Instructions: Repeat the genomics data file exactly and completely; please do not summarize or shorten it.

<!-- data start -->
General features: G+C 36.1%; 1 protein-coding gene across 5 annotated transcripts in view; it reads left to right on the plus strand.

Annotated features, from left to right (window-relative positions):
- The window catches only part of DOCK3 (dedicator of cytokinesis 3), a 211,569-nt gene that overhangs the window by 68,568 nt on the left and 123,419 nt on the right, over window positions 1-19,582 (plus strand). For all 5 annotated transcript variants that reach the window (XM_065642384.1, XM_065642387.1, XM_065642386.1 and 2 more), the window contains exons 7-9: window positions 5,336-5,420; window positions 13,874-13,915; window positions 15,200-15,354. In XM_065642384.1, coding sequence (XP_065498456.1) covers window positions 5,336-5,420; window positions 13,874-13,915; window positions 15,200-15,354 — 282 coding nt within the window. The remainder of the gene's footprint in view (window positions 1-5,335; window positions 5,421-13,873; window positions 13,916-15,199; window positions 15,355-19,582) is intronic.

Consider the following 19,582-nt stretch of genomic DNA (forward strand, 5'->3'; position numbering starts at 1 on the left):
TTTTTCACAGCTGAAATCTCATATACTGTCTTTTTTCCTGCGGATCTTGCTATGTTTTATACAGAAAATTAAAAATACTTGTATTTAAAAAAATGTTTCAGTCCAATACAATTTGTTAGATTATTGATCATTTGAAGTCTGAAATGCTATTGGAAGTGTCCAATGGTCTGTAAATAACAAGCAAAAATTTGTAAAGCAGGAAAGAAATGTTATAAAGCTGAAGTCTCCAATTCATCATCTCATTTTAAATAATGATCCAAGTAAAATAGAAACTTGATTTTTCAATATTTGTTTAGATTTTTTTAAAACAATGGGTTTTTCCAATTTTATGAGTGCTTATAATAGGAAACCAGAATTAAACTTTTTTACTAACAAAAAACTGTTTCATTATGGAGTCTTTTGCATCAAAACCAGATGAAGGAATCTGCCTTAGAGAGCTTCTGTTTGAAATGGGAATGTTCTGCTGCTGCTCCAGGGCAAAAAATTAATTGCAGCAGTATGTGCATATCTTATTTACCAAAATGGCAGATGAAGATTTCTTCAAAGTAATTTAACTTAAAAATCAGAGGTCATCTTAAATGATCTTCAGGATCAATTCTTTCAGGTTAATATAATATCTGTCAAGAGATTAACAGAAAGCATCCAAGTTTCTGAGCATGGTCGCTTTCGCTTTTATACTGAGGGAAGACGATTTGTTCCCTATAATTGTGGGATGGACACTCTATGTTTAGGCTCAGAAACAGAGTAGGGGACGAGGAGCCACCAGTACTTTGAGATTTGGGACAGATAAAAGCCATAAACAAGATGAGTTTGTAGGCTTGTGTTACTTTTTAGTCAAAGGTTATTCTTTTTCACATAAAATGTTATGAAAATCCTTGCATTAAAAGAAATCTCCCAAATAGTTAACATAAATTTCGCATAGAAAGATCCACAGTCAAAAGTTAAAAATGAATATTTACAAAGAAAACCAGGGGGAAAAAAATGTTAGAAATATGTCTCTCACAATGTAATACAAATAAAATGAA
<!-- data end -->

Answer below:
General features: G+C 36.1%; 1 protein-coding gene across 5 annotated transcripts in view; it reads left to right on the plus strand.

Annotated features, from left to right (window-relative positions):
- The window catches only part of DOCK3 (dedicator of cytokinesis 3), a 211,569-nt gene that overhangs the window by 68,568 nt on the left and 123,419 nt on the right, over window positions 1-19,582 (plus strand). For all 5 annotated transcript variants that reach the window (XM_065642384.1, XM_065642387.1, XM_065642386.1 and 2 more), the window contains exons 7-9: window positions 5,336-5,420; window positions 13,874-13,915; window positions 15,200-15,354. In XM_065642384.1, coding sequence (XP_065498456.1) covers window positions 5,336-5,420; window positions 13,874-13,915; window positions 15,200-15,354 — 282 coding nt within the window. The remainder of the gene's footprint in view (window positions 1-5,335; window positions 5,421-13,873; window positions 13,916-15,199; window positions 15,355-19,582) is intronic.

Consider the following 19,582-nt stretch of genomic DNA (forward strand, 5'->3'; position numbering starts at 1 on the left):
TTTTTCACAGCTGAAATCTCATATACTGTCTTTTTTCCTGCGGATCTTGCTATGTTTTATACAGAAAATTAAAAATACTTGTATTTAAAAAAATGTTTCAGTCCAATACAATTTGTTAGATTATTGATCATTTGAAGTCTGAAATGCTATTGGAAGTGTCCAATGGTCTGTAAATAACAAGCAAAAATTTGTAAAGCAGGAAAGAAATGTTATAAAGCTGAAGTCTCCAATTCATCATCTCATTTTAAATAATGATCCAAGTAAAATAGAAACTTGATTTTTCAATATTTGTTTAGATTTTTTTAAAACAATGGGTTTTTCCAATTTTATGAGTGCTTATAATAGGAAACCAGAATTAAACTTTTTTACTAACAAAAAACTGTTTCATTATGGAGTCTTTTGCATCAAAACCAGATGAAGGAATCTGCCTTAGAGAGCTTCTGTTTGAAATGGGAATGTTCTGCTGCTGCTCCAGGGCAAAAAATTAATTGCAGCAGTATGTGCATATCTTATTTACCAAAATGGCAGATGAAGATTTCTTCAAAGTAATTTAACTTAAAAATCAGAGGTCATCTTAAATGATCTTCAGGATCAATTCTTTCAGGTTAATATAATATCTGTCAAGAGATTAACAGAAAGCATCCAAGTTTCTGAGCATGGTCGCTTTCGCTTTTATACTGAGGGAAGACGATTTGTTCCCTATAATTGTGGGATGGACACTCTATGTTTAGGCTCAGAAACAGAGTAGGGGACGAGGAGCCACCAGTACTTTGAGATTTGGGACAGATAAAAGCCATAAACAAGATGAGTTTGTAGGCTTGTGTTACTTTTTAGTCAAAGGTTATTCTTTTTCACATAAAATGTTATGAAAATCCTTGCATTAAAAGAAATCTCCCAAATAGTTAACATAAATTTCGCATAGAAAGATCCACAGTCAAAAGTTAAAAATGAATATTTACAAAGAAAACCAGGGGGAAAAAAATGTTAGAAATATGTCTCTCACAATGTAATACAAATAAAATGAA